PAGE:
It is imperative that
construction contracts provide a clear and concise directive in dealing with
the fluid course every project takes. Doing so will greatly aid in avoiding the
confusion and mistakes that often lead to costly and laborious legal action
between disgruntled parties.
While there is no
such thing as a perfect construction contract, this guide will address the
importance of keeping control of costs by making a provision for change orders.
Much like a
construction contract, there is no perfect set of construction plans. Even the
most meticulous scope of work is subject to change due to any number of
unforeseen circumstances before or during the construction process.
Should the client decide
to make alterations to the design specifications, desired materials are
unavailable or found to exceed the costs outlined in the budget, or conditions
at the worksite require amendments to the original plan and/or changes in personnel,
a provision for such changes should be made in the construction contract.
While it is
impossible to predict every such event, a competently written construction
contract includes a “changes” clause that accounts for the likelihood of a
request to add to or delete from the original scope of work.
The language of these
clauses does vary depending on the contract, but most contain provisions allowing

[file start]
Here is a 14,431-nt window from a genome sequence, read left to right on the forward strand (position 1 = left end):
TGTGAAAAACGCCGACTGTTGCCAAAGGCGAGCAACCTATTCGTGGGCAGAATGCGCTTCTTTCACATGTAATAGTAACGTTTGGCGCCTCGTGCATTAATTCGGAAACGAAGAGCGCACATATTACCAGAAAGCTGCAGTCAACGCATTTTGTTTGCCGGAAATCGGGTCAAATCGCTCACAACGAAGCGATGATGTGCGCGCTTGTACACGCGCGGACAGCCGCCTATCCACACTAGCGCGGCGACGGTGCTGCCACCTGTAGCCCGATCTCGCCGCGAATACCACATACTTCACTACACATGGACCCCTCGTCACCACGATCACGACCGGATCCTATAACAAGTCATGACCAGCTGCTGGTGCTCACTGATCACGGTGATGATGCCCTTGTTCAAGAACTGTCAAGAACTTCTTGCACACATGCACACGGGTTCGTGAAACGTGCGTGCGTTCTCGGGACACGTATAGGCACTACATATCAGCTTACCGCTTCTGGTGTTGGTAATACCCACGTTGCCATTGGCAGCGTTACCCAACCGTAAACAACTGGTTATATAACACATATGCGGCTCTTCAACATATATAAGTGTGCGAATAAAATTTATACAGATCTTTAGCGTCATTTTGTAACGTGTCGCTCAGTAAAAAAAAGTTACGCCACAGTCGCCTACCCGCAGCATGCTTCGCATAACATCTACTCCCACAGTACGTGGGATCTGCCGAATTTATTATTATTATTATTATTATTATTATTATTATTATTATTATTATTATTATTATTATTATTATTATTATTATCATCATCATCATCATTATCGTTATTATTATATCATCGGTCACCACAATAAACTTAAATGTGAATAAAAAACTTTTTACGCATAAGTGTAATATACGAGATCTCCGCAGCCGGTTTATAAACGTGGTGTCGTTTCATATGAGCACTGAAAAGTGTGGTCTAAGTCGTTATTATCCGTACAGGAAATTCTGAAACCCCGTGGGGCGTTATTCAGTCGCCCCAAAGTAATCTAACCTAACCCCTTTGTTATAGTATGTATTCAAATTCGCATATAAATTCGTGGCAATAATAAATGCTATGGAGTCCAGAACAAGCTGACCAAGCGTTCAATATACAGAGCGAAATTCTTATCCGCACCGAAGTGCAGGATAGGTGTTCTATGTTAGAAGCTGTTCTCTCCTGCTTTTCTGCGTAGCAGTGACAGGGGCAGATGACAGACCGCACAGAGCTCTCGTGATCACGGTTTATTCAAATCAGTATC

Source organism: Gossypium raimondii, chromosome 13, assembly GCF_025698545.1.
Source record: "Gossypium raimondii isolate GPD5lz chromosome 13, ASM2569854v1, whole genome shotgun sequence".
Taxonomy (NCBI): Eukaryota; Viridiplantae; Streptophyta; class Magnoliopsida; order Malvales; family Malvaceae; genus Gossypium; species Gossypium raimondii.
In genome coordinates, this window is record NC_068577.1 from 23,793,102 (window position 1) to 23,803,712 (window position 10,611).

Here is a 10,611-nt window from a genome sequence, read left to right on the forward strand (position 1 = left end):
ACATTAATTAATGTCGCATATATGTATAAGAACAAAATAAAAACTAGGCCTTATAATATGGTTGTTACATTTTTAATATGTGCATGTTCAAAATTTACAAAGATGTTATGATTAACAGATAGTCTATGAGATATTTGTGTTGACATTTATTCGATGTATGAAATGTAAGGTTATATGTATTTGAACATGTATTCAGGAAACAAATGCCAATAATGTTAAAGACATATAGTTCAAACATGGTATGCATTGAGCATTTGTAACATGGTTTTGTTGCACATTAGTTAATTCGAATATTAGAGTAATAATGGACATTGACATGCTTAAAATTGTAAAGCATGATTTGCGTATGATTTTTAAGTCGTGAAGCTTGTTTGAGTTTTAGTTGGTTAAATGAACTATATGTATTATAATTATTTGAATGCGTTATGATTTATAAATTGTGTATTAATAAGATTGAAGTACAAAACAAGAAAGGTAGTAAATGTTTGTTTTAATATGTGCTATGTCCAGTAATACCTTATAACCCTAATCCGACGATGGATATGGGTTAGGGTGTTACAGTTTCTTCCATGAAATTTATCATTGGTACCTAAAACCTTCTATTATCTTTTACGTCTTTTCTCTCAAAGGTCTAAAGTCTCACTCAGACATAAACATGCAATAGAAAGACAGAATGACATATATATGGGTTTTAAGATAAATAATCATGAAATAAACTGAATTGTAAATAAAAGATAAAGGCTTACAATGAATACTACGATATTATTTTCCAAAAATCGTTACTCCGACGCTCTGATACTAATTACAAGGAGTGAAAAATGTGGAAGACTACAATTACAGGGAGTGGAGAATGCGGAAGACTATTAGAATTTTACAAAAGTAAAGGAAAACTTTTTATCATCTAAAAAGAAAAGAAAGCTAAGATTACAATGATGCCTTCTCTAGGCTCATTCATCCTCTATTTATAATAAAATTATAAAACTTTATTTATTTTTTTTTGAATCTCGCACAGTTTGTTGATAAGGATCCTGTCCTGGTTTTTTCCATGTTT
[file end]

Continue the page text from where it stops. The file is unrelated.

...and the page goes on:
the client unilateral powers to modify the plan and specifications, and
compelling the contractor to perform said modifications.
provisions include a means for both parties to agree on how the revisions will
affect budget and schedule, and a means for both parties to agree on how to
handle any disputes that may arise concerning same.
The changes clause
also addresses the prudent legal protocol to follow when parties wish to move
forward with adjustments to the original scope of work.
For the protection of
all involved and as required by the Contractors State License Board for
residential projects, the clause should mandate that any modifications to the contract
be done in writing, in the form of a change order, and specify the change in
work. It should show any and all adjustments to the budget and schedule as
finalized in the present contract.
Typically a change
order is prepared by the architect or the contractor based on his/her
discussion with the client. The change order must be signed by all relevant
parties to ensure proper payment for the work performed.
On a more practical basis, if you wish to preserve your working
relationship with your Contractor, having a written change order will prevent
differences in memory and the resulting disagreements that go along with it.